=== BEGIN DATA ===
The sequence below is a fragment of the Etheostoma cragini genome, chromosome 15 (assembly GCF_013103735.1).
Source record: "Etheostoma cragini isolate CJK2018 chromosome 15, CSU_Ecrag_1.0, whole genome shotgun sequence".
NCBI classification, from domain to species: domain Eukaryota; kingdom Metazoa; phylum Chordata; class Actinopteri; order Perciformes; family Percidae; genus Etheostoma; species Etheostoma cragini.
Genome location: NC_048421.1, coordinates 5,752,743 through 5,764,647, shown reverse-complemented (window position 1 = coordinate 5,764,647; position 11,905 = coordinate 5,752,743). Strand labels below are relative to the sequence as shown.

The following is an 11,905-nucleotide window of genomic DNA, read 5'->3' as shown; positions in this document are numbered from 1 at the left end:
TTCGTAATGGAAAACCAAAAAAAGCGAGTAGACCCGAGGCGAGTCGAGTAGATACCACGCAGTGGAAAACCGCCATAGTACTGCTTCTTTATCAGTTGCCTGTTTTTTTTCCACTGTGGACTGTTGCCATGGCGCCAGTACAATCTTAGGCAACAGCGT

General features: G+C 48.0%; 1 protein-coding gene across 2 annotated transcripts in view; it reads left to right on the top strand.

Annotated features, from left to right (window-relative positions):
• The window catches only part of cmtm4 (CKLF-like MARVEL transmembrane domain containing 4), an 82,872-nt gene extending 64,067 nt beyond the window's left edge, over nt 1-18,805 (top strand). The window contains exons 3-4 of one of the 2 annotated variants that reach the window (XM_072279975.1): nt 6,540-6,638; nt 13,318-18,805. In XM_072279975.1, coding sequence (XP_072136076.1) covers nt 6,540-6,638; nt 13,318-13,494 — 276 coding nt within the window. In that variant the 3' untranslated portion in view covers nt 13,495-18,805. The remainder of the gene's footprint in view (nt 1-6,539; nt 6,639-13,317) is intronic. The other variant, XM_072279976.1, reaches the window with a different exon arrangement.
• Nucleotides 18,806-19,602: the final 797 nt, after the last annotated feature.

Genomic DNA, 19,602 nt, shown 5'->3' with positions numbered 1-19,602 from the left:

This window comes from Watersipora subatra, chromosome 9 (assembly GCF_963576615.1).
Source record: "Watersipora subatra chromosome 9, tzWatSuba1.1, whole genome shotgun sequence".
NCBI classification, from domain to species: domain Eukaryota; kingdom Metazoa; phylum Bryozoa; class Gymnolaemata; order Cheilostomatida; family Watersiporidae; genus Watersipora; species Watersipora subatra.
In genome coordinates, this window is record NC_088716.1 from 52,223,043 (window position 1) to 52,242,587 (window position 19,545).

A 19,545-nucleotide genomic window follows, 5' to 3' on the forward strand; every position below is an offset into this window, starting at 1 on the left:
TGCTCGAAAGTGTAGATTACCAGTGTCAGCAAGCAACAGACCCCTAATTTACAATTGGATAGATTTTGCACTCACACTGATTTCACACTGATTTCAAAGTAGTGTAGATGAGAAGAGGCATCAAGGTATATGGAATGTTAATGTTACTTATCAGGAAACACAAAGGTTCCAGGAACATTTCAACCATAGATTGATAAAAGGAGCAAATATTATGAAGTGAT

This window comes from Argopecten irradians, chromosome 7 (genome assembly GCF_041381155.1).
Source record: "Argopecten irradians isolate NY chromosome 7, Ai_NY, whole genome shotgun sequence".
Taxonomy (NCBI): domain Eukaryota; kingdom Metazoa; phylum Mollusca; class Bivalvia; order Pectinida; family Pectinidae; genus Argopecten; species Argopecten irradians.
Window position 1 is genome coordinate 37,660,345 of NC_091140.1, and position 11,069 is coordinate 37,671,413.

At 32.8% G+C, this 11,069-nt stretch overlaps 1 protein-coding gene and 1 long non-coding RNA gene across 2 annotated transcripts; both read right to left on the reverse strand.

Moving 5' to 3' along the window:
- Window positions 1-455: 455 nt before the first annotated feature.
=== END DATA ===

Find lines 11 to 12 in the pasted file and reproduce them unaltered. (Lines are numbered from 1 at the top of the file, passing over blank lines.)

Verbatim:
Genomic DNA, 19,602 nt, shown 5'->3' with positions numbered 1-19,602 from the left:

This window comes from Watersipora subatra, chromosome 9 (assembly GCF_963576615.1).